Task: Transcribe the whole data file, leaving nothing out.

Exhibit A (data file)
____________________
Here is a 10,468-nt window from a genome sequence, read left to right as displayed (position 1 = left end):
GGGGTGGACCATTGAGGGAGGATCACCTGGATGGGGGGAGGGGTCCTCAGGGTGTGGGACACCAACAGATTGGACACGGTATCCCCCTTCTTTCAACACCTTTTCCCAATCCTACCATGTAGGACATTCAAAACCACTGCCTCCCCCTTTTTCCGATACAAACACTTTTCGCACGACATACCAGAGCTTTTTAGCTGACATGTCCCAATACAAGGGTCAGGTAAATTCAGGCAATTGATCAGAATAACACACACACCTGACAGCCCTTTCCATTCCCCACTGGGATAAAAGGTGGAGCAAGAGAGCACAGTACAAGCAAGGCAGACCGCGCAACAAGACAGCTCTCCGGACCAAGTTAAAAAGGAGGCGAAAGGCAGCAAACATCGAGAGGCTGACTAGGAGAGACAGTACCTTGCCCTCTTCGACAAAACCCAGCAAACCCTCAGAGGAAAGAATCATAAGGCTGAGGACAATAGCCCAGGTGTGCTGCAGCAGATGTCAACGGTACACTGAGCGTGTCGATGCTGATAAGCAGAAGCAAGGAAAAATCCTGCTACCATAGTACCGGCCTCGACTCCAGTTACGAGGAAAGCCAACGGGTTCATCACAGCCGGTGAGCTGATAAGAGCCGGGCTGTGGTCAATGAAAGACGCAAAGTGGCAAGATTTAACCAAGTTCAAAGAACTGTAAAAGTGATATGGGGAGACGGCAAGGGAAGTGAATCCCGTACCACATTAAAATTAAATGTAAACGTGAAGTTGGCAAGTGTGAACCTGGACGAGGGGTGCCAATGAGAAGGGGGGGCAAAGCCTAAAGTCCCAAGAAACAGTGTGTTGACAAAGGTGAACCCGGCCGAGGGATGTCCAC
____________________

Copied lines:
Here is a 10,468-nt window from a genome sequence, read left to right as displayed (position 1 = left end):
GGGGTGGACCATTGAGGGAGGATCACCTGGATGGGGGGAGGGGTCCTCAGGGTGTGGGACACCAACAGATTGGACACGGTATCCCCCTTCTTTCAACACCTTTTCCCAATCCTACCATGTAGGACATTCAAAACCACTGCCTCCCCCTTTTTCCGATACAAACACTTTTCGCACGACATACCAGAGCTTTTTAGCTGACATGTCCCAATACAAGGGTCAGGTAAATTCAGGCAATTGATCAGAATAACACACACACCTGACAGCCCTTTCCATTCCCCACTGGGATAAAAGGTGGAGCAAGAGAGCACAGTACAAGCAAGGCAGACCGCGCAACAAGACAGCTCTCCGGACCAAGTTAAAAAGGAGGCGAAAGGCAGCAAACATCGAGAGGCTGACTAGGAGAGACAGTACCTTGCCCTCTTCGACAAAACCCAGCAAACCCTCAGAGGAAAGAATCATAAGGCTGAGGACAATAGCCCAGGTGTGCTGCAGCAGATGTCAACGGTACACTGAGCGTGTCGATGCTGATAAGCAGAAGCAAGGAAAAATCCTGCTACCATAGTACCGGCCTCGACTCCAGTTACGAGGAAAGCCAACGGGTTCATCACAGCCGGTGAGCTGATAAGAGCCGGGCTGTGGTCAATGAAAGACGCAAAGTGGCAAGATTTAACCAAGTTCAAAGAACTGTAAAAGTGATATGGGGAGACGGCAAGGGAAGTGAATCCCGTACCACATTAAAATTAAATGTAAACGTGAAGTTGGCAAGTGTGAACCTGGACGAGGGGTGCCAATGAGAAGGGGGGGCAAAGCCTAAAGTCCCAAGAAACAGTGTGTTGACAAAGGTGAACCCGGCCGAGGGATGTCCAC